The State Secrets Archives is a joint project of the Center on National Security and the Law, and Georgetown Law Professor Laura K. Donohue. Professor Donohue saw a gap in current understanding of the state secrets privilege, which was based only on published judicial opinions. Professor Donohue sought to elucidate how the state secrets privilege was being used by the government and private actors, and how the judiciary was handling the litigation. Her research focused not just on published opinions, but on legal dockets, pleadings, motions, briefs, memoranda opinions, and unpublished judicial decisions to uncover hundreds of previously undiscussed cases. In December 2010 she published her findings, the Long Shadow of State Secrets Pennsylvania Law Review. Based on the documents that comprised Professor Donohue's research, the Center on National Security and the Law partnered with Professor Donohue to create the State Secrets Archives.
The state secrets privilege allows the executive branch to withhold documents from judicial proceedings where national security may be harmed by their release. Where such documents prove central to the parties' ability to litigate the case, courts may dismiss the suits altogether.
Over the past decade, use of this privilege has captured academic and public attention, as the Executive Branch has responded to lawsuits alleging a range of constitutional and human rights violations by refusing to disclose information during discovery and, in some cases, requesting dismissal of suits on national security grounds.
More than one hundred and twenty law review articles have followed. Prominent media outlets have become outspoken in their criticism of the state secrets privilege. In both the Senate and the House, new bills have sought to codify what has previously been a common law doctrine. And in September 2009 the Attorney General introduced new procedures for review and created a State Secrets Review Committee.
Despite the sudden attention paid to the state secrets privilege, however, little is known about how it actually works. The research on which much of the discussion is based narrowly focuses on published judicial opinions in which the U.S. government has asserted the privilege and the courts have ruled on in. Myriad concerns follow.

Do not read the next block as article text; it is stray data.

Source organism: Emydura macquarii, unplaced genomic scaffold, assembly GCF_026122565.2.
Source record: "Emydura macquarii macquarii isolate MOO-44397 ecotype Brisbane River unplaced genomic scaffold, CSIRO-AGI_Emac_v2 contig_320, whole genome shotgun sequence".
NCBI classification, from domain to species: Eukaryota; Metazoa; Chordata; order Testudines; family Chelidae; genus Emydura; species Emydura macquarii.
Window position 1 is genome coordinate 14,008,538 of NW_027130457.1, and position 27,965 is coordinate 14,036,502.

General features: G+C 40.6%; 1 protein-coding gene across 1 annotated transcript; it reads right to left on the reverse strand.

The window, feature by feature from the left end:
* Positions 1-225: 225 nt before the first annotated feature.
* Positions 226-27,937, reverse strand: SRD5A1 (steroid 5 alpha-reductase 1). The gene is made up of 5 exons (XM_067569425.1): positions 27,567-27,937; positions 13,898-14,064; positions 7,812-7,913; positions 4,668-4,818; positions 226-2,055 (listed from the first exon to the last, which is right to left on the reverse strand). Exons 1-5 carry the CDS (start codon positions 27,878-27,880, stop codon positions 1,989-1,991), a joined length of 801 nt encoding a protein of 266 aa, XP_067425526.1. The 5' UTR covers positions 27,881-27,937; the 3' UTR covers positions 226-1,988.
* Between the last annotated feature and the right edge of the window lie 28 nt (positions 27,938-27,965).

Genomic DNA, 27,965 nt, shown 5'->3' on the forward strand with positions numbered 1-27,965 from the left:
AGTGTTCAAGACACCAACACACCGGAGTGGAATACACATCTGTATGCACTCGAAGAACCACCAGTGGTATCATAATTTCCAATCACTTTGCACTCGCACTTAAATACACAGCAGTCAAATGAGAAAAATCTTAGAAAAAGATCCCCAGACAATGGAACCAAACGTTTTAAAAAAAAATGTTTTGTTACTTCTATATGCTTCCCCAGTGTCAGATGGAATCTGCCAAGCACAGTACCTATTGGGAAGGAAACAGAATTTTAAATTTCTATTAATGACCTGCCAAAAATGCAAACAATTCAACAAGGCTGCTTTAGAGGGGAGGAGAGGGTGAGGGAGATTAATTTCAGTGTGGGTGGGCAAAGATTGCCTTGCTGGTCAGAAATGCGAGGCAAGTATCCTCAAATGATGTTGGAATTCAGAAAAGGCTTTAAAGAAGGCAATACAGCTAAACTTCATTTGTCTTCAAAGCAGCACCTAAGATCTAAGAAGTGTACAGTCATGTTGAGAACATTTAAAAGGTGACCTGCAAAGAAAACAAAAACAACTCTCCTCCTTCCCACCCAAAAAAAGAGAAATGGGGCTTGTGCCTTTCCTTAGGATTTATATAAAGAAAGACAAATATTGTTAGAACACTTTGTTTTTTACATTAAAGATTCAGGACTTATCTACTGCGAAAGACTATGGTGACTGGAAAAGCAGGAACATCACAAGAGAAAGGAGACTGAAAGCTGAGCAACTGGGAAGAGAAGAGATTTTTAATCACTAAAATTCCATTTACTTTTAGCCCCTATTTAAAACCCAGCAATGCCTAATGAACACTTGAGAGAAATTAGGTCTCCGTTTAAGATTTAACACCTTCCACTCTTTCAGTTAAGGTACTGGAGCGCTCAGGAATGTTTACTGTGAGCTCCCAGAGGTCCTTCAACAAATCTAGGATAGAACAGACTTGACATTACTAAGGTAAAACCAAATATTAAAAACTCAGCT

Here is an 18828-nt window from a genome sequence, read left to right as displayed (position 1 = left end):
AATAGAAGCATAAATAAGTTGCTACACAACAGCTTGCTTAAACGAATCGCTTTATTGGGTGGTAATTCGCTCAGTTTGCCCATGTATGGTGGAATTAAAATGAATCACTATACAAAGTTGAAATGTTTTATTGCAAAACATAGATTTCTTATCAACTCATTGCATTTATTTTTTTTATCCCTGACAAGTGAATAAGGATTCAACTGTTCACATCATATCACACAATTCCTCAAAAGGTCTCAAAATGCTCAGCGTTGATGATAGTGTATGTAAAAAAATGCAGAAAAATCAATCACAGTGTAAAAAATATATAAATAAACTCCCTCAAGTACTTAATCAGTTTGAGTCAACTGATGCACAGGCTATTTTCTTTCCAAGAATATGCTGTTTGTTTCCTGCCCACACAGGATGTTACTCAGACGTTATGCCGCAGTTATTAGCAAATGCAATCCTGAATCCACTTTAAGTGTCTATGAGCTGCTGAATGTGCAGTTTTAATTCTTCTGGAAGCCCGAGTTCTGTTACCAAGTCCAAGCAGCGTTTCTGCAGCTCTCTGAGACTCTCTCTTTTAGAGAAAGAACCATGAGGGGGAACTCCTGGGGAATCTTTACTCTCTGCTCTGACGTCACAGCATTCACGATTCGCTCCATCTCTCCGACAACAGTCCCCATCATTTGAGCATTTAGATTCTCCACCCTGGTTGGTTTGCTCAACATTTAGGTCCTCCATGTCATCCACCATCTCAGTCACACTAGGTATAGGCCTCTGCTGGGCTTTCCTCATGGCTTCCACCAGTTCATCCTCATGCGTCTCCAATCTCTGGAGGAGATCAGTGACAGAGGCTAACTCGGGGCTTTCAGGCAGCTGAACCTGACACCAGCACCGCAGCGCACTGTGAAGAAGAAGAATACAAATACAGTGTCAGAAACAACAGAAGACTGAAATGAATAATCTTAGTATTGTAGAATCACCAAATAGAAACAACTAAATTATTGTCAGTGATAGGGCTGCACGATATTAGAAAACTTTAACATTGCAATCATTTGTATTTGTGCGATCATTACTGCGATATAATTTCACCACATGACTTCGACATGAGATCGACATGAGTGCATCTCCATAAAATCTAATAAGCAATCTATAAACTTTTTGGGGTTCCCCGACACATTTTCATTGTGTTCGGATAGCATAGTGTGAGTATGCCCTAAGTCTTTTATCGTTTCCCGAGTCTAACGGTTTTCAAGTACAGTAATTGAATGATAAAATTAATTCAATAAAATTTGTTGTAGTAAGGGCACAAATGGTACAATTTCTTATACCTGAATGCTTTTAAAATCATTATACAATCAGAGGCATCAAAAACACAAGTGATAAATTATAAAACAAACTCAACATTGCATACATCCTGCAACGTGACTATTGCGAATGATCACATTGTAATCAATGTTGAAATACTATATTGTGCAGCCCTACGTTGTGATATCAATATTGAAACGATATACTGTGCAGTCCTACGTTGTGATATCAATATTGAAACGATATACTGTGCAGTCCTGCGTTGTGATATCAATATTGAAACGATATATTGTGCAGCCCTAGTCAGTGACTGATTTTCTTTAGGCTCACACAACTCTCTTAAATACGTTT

First and foremost, such analyses tell very little about how the Executive Branch actually uses the privilege, i.e., who invokes it, under what circumstances it is invoked (or not invoked), how frequently it has been threatened, or asserted, and to what end. Put simply, there is a logical disconnect, however, between looking at how courts in their final, published opinions rule on state secrets, and drawing conclusions about the Executive Branch.
Second, the narrow focus on the outcome of published cases sheds little light on how the doctrine operates: how it influences the course of litigation, the range of cases in which it is used, or how parties respond such as cases where discovery is limited or suits are dropped because of the threatened or actual invocation of state secrets.
Third, current scholarship provides a truncated view of how the courts deal with assertion of the privilege: omitted are the many cases where the court sidesteps the question altogether, or issues memoranda or orders at an early stage in the litigation dispensing of state secrets questions. Absent too are unreported and/or unpublished opinions (which constitute approximately 80 percent of the appellate courts' caseload), as well as sealed memoranda and opinions. The lack of baseline analysis makes it difficult to conclude how the judiciary treats the privilege, as well as what variation marks the Circuits.
Through the State Secrets Archives, Professor Donohue and the Center on National Security and the Law hope to overcome some of these shortcomings in the current state secrets privilege research.